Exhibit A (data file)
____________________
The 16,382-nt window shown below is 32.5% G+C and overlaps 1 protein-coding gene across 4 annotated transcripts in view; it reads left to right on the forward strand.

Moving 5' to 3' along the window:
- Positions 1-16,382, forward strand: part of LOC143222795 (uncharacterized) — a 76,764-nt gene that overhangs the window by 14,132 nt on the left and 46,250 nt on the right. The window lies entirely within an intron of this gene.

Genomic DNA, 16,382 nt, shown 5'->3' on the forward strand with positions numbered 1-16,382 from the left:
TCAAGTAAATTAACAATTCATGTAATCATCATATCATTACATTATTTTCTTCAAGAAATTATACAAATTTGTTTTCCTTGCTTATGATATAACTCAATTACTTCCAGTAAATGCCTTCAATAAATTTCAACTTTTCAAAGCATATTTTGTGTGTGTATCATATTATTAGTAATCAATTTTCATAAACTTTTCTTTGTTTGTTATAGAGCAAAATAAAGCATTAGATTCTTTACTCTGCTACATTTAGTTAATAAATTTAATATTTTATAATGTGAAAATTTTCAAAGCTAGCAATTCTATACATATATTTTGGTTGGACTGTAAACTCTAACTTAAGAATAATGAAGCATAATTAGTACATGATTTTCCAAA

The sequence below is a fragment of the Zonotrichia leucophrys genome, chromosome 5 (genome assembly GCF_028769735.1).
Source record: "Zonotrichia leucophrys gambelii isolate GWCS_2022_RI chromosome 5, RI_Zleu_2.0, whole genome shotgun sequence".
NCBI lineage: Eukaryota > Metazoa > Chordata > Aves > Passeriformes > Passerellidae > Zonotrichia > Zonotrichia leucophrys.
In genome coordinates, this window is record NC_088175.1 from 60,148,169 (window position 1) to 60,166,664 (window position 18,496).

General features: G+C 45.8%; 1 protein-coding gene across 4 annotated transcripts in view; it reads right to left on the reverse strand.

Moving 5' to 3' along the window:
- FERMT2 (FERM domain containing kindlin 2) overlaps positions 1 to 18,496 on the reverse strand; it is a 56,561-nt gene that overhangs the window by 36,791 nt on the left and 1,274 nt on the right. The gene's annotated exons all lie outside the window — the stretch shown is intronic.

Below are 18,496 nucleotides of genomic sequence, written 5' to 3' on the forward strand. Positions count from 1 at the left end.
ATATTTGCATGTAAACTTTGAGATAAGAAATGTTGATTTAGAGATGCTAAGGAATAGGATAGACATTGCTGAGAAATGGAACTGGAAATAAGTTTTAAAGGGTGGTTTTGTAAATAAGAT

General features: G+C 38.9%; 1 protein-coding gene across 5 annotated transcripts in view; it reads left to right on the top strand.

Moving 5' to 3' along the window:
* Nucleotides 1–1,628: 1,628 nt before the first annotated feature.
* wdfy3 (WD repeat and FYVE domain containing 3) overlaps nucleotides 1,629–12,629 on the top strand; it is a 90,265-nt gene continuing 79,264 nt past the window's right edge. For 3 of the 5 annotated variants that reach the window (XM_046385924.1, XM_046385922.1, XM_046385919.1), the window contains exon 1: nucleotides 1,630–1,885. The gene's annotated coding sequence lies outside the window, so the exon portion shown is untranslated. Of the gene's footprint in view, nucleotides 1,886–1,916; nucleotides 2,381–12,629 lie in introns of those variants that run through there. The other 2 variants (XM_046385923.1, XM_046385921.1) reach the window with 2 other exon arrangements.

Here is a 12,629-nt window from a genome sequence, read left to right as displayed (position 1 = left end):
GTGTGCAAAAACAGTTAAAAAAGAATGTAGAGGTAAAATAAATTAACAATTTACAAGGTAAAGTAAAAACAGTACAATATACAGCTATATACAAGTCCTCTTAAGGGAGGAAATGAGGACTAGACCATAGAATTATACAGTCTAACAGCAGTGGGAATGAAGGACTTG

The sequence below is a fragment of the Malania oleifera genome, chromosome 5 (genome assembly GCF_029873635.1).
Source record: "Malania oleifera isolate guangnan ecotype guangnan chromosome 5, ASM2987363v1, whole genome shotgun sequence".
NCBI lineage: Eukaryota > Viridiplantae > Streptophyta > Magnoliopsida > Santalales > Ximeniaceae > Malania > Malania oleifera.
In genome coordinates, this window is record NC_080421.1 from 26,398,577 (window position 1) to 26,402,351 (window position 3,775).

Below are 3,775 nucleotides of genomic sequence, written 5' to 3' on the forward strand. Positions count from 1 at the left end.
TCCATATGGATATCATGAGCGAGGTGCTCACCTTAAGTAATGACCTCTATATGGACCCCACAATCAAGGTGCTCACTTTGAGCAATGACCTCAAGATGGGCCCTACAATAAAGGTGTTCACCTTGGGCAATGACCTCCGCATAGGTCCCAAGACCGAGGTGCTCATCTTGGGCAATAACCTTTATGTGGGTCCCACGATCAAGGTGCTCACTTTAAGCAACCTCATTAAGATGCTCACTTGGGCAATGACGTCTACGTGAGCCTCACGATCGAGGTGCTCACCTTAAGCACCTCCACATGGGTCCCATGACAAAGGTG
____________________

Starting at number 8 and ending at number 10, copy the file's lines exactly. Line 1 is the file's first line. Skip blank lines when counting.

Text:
NCBI lineage: Eukaryota > Metazoa > Chordata > Aves > Passeriformes > Passerellidae > Zonotrichia > Zonotrichia leucophrys.
In genome coordinates, this window is record NC_088175.1 from 60,148,169 (window position 1) to 60,166,664 (window position 18,496).

General features: G+C 45.8%; 1 protein-coding gene across 4 annotated transcripts in view; it reads right to left on the reverse strand.